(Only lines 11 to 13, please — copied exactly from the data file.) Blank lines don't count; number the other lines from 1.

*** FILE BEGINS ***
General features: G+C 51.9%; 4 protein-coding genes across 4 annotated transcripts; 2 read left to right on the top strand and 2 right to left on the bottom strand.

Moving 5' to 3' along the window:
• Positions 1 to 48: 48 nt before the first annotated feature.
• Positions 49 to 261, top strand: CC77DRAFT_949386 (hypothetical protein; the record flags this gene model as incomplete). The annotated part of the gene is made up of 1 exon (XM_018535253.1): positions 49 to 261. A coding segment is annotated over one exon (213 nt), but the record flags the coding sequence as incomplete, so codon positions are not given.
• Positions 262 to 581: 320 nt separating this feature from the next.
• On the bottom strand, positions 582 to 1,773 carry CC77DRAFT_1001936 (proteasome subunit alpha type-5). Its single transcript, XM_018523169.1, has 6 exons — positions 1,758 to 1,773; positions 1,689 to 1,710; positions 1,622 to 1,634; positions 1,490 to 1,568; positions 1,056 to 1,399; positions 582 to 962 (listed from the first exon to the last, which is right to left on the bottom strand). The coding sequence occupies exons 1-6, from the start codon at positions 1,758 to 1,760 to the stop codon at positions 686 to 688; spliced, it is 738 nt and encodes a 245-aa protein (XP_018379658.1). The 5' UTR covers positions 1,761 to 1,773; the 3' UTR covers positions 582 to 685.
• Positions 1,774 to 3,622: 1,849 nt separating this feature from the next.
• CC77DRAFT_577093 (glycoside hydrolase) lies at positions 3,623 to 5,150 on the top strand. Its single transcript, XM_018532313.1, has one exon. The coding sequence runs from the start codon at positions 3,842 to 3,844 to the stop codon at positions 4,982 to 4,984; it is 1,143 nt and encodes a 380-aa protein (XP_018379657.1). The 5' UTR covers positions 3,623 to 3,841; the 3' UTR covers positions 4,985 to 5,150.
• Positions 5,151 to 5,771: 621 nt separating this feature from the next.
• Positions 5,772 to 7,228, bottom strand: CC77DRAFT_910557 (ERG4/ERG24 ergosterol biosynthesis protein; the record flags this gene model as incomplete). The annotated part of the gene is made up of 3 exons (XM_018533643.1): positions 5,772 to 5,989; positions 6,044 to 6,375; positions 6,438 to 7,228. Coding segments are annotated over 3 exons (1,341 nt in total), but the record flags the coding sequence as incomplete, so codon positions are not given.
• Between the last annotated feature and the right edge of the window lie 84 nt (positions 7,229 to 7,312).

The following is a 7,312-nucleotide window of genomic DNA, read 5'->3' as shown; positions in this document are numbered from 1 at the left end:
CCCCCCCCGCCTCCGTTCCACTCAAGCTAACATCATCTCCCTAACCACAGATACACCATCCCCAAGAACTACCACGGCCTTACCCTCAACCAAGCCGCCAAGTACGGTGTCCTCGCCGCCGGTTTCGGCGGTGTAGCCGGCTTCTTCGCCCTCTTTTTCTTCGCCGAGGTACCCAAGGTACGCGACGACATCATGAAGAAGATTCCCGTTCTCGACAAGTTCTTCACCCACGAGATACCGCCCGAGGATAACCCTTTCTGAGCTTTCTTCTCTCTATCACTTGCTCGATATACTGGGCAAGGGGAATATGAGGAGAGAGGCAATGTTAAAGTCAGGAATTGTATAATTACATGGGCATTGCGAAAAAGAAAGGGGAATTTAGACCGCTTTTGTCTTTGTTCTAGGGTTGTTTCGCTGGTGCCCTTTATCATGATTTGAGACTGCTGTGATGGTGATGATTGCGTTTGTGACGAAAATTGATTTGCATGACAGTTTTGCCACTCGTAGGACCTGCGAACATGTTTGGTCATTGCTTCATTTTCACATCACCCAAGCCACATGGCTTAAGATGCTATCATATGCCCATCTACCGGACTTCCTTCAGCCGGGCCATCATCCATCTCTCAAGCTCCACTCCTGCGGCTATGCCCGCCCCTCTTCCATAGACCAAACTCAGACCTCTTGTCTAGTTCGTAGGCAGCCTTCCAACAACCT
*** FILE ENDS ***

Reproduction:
• Between the last annotated feature and the right edge of the window lie 84 nt (positions 7,229 to 7,312).

The following is a 7,312-nucleotide window of genomic DNA, read 5'->3' as shown; positions in this document are numbered from 1 at the left end:
CCCCCCCCGCCTCCGTTCCACTCAAGCTAACATCATCTCCCTAACCACAGATACACCATCCCCAAGAACTACCACGGCCTTACCCTCAACCAAGCCGCCAAGTACGGTGTCCTCGCCGCCGGTTTCGGCGGTGTAGCCGGCTTCTTCGCCCTCTTTTTCTTCGCCGAGGTACCCAAGGTACGCGACGACATCATGAAGAAGATTCCCGTTCTCGACAAGTTCTTCACCCACGAGATACCGCCCGAGGATAACCCTTTCTGAGCTTTCTTCTCTCTATCACTTGCTCGATATACTGGGCAAGGGGAATATGAGGAGAGAGGCAATGTTAAAGTCAGGAATTGTATAATTACATGGGCATTGCGAAAAAGAAAGGGGAATTTAGACCGCTTTTGTCTTTGTTCTAGGGTTGTTTCGCTGGTGCCCTTTATCATGATTTGAGACTGCTGTGATGGTGATGATTGCGTTTGTGACGAAAATTGATTTGCATGACAGTTTTGCCACTCGTAGGACCTGCGAACATGTTTGGTCATTGCTTCATTTTCACATCACCCAAGCCACATGGCTTAAGATGCTATCATATGCCCATCTACCGGACTTCCTTCAGCCGGGCCATCATCCATCTCTCAAGCTCCACTCCTGCGGCTATGCCCGCCCCTCTTCCATAGACCAAACTCAGACCTCTTGTCTAGTTCGTAGGCAGCCTTCCAACAACCT